Respiratory microbiota resistance and resilience to pulmonary exacerbation and subsequent antimicrobial intervention

Leah Cuthbertson, Geraint B. Rogers, Alan W. Walker, Anna Oliver, Laura E. Green, Thomas W V Daniels, Mary P. Carroll, Julian Parkhill, Kenneth D. Bruce*, Christopher J. Van Der Gast

*Corresponding author for this work

Research output: Contribution to journalArticlepeer-review

85 Citations (Scopus)
173 Downloads (Pure)


Pulmonary symptoms in cystic fibrosis (CF) begin in early life with chronic lung infections and concomitant airway inflammation leading to progressive loss of lung function. Gradual pulmonary function decline is interspersed with periods of acute worsening of respiratory symptoms known as CF pulmonary exacerbations (CFPEs). Cumulatively, CFPEs are associated with more rapid disease progression. In this study multiple sputum samples were collected from adult CF patients over the course of CFPEs to better understand how changes in microbiota are associated with CFPE onset and management. Data were divided into five clinical periods: pre-CFPE baseline, CFPE, antibiotic treatment, recovery, and post-CFPE baseline. Samples were treated with propidium monoazide prior to DNA extraction, to remove the impact of bacterial cell death artefacts following antibiotic treatment, and then characterised by 16S rRNA gene-targeted high-throughput sequencing. Partitioning CF microbiota into core and rare groups revealed compositional resistance to CFPE and resilience to antibiotics interventions. Mixed effects modelling of core microbiota members revealed no significant negative impact on the relative abundance of Pseudomonas aeruginosa across the exacerbation cycle. Our findings have implications for current CFPE management strategies, supporting reassessment of existing antimicrobial treatment regimens, as antimicrobial resistance by pathogens and other members of the microbiota may be significant contributing factors.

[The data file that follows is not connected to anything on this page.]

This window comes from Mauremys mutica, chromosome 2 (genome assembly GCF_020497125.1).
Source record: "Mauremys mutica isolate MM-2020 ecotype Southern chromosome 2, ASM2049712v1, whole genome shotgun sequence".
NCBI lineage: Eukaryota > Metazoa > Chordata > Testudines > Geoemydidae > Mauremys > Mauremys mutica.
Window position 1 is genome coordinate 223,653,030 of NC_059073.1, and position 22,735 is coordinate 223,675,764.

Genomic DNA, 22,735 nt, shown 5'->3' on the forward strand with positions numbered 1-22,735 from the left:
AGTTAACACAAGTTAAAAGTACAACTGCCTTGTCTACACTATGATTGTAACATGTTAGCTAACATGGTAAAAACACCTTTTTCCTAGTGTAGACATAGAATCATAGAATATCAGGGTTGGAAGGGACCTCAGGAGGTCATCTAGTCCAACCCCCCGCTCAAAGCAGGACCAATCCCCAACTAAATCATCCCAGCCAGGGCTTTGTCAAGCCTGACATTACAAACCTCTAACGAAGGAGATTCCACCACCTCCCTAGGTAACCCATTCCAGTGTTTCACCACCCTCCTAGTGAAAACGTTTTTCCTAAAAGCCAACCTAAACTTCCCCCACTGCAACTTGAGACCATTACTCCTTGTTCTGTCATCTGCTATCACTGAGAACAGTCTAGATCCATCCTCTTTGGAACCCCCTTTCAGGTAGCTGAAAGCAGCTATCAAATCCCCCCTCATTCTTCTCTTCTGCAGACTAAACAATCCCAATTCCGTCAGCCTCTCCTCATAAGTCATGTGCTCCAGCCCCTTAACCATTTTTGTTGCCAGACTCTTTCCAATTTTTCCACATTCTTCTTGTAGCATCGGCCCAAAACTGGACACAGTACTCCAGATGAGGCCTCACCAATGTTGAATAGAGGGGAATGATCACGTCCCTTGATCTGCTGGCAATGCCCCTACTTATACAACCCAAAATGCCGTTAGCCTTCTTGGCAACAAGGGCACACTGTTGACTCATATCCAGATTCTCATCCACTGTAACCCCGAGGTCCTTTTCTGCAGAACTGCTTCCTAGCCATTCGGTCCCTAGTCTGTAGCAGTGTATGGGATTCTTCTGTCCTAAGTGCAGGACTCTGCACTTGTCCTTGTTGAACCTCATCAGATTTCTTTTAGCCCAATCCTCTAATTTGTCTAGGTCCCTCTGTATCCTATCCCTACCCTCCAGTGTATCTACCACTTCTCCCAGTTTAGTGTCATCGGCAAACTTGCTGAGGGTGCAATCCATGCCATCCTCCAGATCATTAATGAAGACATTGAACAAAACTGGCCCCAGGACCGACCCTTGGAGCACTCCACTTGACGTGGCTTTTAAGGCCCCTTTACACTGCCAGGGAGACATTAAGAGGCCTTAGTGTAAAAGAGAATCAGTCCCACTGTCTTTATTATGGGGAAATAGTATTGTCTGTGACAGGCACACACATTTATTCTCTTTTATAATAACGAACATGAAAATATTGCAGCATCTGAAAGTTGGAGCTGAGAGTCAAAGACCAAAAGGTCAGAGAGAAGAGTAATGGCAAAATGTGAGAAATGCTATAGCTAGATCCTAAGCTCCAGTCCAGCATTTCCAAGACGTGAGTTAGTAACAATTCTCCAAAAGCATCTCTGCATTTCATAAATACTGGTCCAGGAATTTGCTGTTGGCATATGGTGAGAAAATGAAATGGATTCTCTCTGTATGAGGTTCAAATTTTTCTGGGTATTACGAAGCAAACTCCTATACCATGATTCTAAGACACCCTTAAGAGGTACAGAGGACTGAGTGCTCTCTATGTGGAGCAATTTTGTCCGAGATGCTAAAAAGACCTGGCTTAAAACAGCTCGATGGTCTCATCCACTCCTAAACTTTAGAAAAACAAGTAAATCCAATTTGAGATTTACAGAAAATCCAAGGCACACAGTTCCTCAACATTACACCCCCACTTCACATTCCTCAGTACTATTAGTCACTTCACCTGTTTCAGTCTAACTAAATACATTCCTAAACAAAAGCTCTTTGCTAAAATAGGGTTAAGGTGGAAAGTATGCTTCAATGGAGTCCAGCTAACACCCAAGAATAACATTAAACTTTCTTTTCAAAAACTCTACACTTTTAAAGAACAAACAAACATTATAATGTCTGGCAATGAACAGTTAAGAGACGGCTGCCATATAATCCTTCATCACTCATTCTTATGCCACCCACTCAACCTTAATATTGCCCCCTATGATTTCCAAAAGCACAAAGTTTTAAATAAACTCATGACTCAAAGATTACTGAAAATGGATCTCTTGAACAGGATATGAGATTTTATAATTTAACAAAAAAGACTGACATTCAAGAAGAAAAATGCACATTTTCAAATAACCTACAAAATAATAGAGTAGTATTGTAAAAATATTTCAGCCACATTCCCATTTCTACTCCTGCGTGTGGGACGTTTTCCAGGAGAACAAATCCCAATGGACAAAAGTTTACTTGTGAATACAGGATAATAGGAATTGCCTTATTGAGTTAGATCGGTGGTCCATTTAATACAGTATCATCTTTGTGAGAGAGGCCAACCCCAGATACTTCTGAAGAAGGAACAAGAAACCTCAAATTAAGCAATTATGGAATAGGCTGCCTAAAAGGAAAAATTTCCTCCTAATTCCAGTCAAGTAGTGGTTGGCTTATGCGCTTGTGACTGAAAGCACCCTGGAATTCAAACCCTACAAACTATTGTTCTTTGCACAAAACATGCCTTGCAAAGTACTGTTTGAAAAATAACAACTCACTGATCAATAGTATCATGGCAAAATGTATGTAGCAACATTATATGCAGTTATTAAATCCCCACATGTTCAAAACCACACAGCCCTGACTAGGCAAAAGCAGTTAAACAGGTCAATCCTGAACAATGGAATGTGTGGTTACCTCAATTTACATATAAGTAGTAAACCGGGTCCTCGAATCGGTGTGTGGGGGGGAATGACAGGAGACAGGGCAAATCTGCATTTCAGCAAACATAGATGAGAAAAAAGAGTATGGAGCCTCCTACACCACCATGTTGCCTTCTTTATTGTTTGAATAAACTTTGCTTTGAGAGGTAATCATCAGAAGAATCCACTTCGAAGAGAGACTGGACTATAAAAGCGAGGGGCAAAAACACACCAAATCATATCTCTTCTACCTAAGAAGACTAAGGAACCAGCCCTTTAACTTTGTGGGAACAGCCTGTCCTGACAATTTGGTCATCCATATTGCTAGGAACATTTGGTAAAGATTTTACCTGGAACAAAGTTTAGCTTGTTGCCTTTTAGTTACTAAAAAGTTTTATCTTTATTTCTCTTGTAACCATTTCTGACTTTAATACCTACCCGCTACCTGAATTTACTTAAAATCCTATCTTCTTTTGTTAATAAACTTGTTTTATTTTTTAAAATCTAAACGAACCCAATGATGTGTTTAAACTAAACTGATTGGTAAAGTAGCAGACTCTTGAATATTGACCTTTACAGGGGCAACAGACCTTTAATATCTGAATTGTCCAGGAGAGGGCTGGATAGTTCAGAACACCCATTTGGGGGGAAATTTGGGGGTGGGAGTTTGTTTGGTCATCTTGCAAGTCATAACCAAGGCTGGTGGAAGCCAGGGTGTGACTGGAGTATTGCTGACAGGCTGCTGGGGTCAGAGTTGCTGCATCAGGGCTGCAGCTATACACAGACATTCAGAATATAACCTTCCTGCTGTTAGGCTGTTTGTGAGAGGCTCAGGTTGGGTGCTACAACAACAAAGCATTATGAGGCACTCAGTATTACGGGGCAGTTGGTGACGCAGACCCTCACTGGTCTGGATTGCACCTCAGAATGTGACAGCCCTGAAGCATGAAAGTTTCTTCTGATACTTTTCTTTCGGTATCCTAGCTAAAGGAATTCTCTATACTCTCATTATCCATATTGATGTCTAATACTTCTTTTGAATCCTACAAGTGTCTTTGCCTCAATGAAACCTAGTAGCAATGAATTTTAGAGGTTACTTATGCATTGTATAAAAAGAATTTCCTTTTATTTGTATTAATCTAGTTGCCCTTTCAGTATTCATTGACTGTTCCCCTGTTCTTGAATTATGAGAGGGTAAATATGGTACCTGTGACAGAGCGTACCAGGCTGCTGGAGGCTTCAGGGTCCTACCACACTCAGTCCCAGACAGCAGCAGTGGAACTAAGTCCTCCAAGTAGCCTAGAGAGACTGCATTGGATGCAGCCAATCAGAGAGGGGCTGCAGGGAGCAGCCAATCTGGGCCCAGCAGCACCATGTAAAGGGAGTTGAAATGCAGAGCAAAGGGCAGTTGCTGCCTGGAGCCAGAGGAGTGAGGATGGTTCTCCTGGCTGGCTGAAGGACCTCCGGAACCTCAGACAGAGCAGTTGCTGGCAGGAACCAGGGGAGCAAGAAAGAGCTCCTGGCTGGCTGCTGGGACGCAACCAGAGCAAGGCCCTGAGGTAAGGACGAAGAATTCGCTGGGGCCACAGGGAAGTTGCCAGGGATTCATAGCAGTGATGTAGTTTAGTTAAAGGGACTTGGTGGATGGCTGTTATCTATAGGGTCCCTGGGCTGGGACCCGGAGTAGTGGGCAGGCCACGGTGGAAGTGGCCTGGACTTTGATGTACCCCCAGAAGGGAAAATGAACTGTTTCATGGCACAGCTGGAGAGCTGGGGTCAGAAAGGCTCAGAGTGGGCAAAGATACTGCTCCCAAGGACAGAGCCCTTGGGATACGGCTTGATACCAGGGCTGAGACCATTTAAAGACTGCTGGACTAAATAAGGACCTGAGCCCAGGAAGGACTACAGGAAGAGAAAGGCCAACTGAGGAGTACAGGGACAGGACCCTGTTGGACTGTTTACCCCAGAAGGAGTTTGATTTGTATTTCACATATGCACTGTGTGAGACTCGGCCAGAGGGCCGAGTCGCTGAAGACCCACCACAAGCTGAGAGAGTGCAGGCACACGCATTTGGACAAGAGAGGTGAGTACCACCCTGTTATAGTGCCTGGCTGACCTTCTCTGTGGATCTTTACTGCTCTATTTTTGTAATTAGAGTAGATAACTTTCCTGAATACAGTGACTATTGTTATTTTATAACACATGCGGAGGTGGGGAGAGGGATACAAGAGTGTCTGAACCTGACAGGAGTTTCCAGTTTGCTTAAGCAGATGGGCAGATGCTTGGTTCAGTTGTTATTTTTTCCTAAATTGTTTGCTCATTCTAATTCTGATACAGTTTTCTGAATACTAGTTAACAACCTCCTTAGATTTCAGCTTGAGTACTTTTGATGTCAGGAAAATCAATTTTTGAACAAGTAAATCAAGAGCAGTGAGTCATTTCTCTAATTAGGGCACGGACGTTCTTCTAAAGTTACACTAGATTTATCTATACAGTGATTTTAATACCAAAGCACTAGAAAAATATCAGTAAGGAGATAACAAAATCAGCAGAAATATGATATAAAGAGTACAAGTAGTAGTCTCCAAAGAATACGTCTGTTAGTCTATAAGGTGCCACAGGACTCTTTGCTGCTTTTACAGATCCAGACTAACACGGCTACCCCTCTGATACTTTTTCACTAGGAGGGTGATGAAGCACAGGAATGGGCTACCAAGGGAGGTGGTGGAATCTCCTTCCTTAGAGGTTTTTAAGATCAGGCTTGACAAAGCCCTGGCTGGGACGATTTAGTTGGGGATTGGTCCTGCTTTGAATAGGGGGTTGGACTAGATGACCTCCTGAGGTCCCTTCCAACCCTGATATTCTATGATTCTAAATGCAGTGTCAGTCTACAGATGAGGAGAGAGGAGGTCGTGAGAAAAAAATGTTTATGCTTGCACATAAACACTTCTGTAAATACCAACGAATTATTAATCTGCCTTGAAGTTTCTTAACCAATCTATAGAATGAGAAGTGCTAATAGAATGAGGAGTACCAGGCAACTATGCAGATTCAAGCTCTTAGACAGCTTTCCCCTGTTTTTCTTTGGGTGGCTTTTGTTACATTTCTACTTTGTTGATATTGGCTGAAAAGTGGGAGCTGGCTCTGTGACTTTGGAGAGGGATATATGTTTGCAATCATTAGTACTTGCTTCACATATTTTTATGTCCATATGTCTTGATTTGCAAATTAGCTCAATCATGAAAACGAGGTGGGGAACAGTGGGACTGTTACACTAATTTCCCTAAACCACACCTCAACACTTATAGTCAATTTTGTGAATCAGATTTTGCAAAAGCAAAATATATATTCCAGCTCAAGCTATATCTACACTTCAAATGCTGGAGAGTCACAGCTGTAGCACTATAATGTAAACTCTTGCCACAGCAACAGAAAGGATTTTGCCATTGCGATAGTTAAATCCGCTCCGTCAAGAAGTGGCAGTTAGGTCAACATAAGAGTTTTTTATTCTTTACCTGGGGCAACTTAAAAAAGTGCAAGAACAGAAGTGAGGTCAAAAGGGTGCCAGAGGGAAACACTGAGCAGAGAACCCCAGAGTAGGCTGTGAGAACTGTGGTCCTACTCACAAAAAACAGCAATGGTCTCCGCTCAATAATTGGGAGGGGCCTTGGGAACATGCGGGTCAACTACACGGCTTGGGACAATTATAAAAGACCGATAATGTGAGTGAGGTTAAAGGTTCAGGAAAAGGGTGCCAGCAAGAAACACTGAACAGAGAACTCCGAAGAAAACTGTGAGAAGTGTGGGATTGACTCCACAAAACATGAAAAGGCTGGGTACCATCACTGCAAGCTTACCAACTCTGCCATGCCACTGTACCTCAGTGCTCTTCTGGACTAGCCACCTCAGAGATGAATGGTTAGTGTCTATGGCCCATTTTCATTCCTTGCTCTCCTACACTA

Original languageEnglish
Pages (from-to)1081-1091
JournalIsme Journal
Issue number5
Early online date10 Nov 2015
Publication statusPublished - 30 May 2016


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